Her search takes her to America where she learns of his death 8 years previous. It transpires her search was parallel with his. He never forgot his mother or where he came from.

Philomena exposes the arrogance, the cover ups, and the lies of the Roscrea convent. It is an emotional account of one womans search for her son. And made more harrowing knowing that so many are in the same situation. It poses a lot of questions and leaves a lasting memory.

This is certainly not a Catholic bashing film, but the church does not walk away unscathed. Morals are questioned but redemption is achieved to a certain extent. Philomena can now visit her dead son. But so many questions remain unanswered. Can redemption be fully achieved with such a story? I believe not. But it's up to each individual. It tears at my heart. As a mother I can't even begin to imagine what Philomena and many others like her have lived through. Watch for yourself and decide!

Judi Dench is outstanding in her role as Philomena and Coogan is brilliant.

Wednesday, 13 November 2013

WOW in Derry 2013

Southbank's Centre Women of the World Festival (WOW) 2013 took place in Derry last weekend at The Playhouse. The festival celebrated the factory girls, community workers, health practitioners, entrepreneurs, educators, performers and those who were extremely brave to stand up and share their stories. Many such stories were motivating, funny, shocking and some enraging but all were relevant to women's lives and women's experiences.

I was both fortunate and unfortunate with the WOW festival. Fortunate as I got to experience a snippet on the Saturday afternoon and Saturday night and unfortunate that I could only attend such a small part of the event. Although it was only a small and partial appearance that I could make, I was big time impressed and came away feeling much taller and proud for having been able to attend!

I managed to catch a combination of two events on the Saturday lunchtime/early afternoon! Firstly I attended the Lunchtime With Literature Recital in the Playhouse Green Room and was blown away with the poetry and readings I heard there. There were recitals from Hilary McCollum, Kathryn Daily, the Pink Ladies, Jenni Doherty, Mary Murphy and Anita Robinson. It would be impossible to choose a favourite from this bunch as each was so very different and yet so inspiring in every way. These ladies read about real life experiences and told stories that most women hide away from. From illness to rape, from teenage frustration to homosexuality, this was women at the fore. The talent was endless but the reality was real. These women are real heroines and it was a very lovely feeling of pride to be a part of their shared experience.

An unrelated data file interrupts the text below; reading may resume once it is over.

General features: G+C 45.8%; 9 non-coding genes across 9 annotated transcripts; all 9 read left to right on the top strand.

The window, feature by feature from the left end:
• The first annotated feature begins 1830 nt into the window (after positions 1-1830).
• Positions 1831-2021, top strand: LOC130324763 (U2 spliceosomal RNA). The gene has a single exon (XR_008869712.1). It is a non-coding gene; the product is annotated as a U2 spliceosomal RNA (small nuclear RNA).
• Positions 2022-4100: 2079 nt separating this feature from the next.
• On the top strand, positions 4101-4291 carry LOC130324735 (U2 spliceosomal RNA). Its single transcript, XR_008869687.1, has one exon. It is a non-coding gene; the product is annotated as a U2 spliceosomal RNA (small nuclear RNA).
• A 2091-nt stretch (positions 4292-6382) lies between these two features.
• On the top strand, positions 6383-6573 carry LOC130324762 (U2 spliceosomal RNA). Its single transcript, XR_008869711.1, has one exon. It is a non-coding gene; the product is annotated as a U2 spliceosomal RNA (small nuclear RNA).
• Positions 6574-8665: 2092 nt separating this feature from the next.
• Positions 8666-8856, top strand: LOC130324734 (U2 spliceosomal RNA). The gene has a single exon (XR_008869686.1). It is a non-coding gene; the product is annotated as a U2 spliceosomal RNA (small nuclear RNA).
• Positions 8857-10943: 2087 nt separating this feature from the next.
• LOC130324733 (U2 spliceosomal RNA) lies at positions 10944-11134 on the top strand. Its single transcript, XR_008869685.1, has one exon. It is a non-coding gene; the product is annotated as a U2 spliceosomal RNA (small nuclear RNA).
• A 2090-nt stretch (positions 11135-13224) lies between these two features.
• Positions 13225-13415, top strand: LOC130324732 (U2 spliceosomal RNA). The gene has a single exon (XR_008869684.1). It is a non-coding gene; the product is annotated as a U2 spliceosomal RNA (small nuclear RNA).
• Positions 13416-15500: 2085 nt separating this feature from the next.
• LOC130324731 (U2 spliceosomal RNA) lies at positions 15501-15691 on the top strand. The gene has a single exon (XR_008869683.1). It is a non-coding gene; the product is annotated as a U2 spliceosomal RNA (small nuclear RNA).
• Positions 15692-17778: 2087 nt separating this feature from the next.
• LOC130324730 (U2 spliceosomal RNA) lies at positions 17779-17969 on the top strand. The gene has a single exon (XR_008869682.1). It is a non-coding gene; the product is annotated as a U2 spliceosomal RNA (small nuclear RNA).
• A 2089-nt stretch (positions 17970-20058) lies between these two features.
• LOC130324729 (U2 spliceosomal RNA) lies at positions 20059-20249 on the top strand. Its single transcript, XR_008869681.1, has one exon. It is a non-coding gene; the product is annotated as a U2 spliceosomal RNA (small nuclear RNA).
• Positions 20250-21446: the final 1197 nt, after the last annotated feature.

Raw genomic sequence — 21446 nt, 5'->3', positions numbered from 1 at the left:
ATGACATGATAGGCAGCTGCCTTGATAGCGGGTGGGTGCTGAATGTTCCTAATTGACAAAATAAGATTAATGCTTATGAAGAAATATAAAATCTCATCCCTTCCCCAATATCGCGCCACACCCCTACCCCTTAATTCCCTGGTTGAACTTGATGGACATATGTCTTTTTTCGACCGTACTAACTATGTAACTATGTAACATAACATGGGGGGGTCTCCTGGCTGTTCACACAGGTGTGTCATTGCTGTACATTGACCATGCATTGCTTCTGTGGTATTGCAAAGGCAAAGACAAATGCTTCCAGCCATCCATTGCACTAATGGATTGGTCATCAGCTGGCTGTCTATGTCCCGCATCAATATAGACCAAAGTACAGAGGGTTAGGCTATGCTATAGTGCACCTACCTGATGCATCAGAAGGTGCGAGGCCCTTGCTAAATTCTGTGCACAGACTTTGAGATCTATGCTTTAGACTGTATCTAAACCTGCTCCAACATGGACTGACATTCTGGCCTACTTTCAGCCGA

I had hoped to catch Ursula and Co. singing in the auditorium on Saturday lunchtime also but the performance coincided with the Literature Recital. But I was extremely fortunate to hear the full performance in the background! The Green Room is fortunately next door to the auditorium and the literary audience could hear the beautiful music and singing coming through. It was almost like inspirational music in the background. Truly perfect and couldn't have been better if it had been planned that way.

On Saturday night the Nerve Centre in Derry hosted an outstanding gig by Rokia Traoré. Rokia Traoré embodies a new outlook for African music. Rooted in the Malian musical tradition yet defying the confines of a single culture, her unique sound and liberating style has established her as Africa's most inventive singer-songwriter. Her performance at the Nerve Centre had the Derry audience spellbound with her authentic voice and energetic musicians. It was an amazing end to a fabulous day in the city.

It was so lovely to meet and encounter so many of the women on Saturday night whom I met during the day at The Playhouse. From teenagers to the more mature, everyone was bopping to Rokia Traoré! And strangers in the morning were now friends by nightfall.

Women of the World festival celebrated in style in Derry. It showcased a lot of experiences and introduced many women to each other. It was a weekend to stand up and be proud. And Derry/Donegal women did just that!

Thursday, 7 November 2013

The Turning.

Muff’s Luke McLaughlin is part of an up and coming Brit Pop/Mod band based in London. Luke hails from Wheatfield Muff and is currently based with the group in London. The Turning consist of Luke McLaughlin (Vocals/Rhythm Guitar), David Bardon (Lead Guitar), Louis Gilbert (Bass), Ruben Kenton-Harris (Drums) and are heavily influenced by bands from all decades such as The Beatles, The Kinks, The Doors, The Jam, The Who, Oasis and many more.

This young group have only been together since earlier this year. Shortly after meeting they wrote 'Magazine Street' which features in their self-titled debut EP. This debut EP consists of four songs and each one very individual. 'Stand Clear of My Mind', 'What You think is Right', 'Magazine Street' and 'The Painful Art of Dreaming' are four authentic and very energetic, melodic and ending with acoustic, tunes. Each one is different from the next but all equally amazing.